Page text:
Remember when your grandmother scolded you for slouching when you were a kid? She was actually helping you become a great dog trainer.
It’s not uncommon for clients to get so focused on their dog during a training session that they forget how important our behavior is to the success or failure of training.
One of the most important things to remember — believe it or not — is good posture.
To really understand how important good posture is, it helps to know how dogs experience the world. Puppies are born with a fully functional sense of smell. Then, at about 9-11 days, puppies open their eyes and begin to experience the world visually. Puppies don’t develop their sense of hearing until even as late as 17 days.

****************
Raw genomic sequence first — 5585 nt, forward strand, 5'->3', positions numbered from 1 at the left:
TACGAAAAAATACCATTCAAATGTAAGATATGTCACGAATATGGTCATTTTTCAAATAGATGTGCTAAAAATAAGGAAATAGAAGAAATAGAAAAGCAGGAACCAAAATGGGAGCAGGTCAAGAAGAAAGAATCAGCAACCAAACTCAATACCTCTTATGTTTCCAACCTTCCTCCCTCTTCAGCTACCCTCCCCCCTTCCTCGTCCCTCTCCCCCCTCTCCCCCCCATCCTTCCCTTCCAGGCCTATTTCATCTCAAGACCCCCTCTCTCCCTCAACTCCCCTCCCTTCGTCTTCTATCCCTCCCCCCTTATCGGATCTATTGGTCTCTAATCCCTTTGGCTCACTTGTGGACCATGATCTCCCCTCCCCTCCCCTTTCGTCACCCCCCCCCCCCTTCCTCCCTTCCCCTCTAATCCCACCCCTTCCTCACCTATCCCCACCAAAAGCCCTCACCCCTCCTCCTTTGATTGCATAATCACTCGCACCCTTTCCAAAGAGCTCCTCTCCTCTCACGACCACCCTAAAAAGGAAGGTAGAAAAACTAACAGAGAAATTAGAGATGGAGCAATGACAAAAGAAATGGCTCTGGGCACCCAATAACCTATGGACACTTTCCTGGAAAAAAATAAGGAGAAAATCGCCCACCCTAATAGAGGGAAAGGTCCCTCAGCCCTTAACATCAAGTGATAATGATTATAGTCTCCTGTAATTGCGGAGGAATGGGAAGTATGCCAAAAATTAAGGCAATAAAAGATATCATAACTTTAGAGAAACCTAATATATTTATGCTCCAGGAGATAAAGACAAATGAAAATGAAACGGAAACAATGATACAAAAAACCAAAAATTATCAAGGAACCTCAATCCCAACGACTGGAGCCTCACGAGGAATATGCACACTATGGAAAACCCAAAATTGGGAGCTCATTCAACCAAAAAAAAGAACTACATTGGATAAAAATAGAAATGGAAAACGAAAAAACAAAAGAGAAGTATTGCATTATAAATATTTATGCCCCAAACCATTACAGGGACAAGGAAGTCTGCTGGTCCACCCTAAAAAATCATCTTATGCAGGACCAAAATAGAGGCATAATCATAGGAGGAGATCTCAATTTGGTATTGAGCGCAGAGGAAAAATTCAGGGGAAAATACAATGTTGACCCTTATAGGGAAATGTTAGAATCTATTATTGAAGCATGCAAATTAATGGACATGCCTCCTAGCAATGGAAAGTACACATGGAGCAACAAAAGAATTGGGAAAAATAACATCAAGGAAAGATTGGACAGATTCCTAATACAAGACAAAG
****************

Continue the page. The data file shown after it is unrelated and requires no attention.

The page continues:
Though 6 days may not see like a huge difference, it completely establishes the primary ways the animal will experience the world.
All of this is to say that dogs hear our nonverbal cues much louder than our verbal ones. So it is vital to project what you want with body language.
This principle is much more apparent in horse training because unlike a dog, which is smaller than the trainer, a horse is so large and powerful that it cannot physically be moved to do something. So when you go to retrieve a horse from a stable, horse trainers will tell you that you already have to know what’s going to happen, project it with your body, then go do it.
Whether it’s that you want to walk your dog instead of letting it walk you or you want the to perform a training command, say it first with your body. If you want your dog to perceive that your are the one in charge on a walk, show it. Pick your head up, straighten your back, keep your eyes forward and walk with a purpose. That will tell the dog, “I’m going this way and you’re coming with me. End of story.”
Jamie Walden is an experienced dog trainer and co-owner of See Spot Sit Pet Services of North Little Rock, Arkansas. Contact him at firstname.lastname@example.org with questions or comments.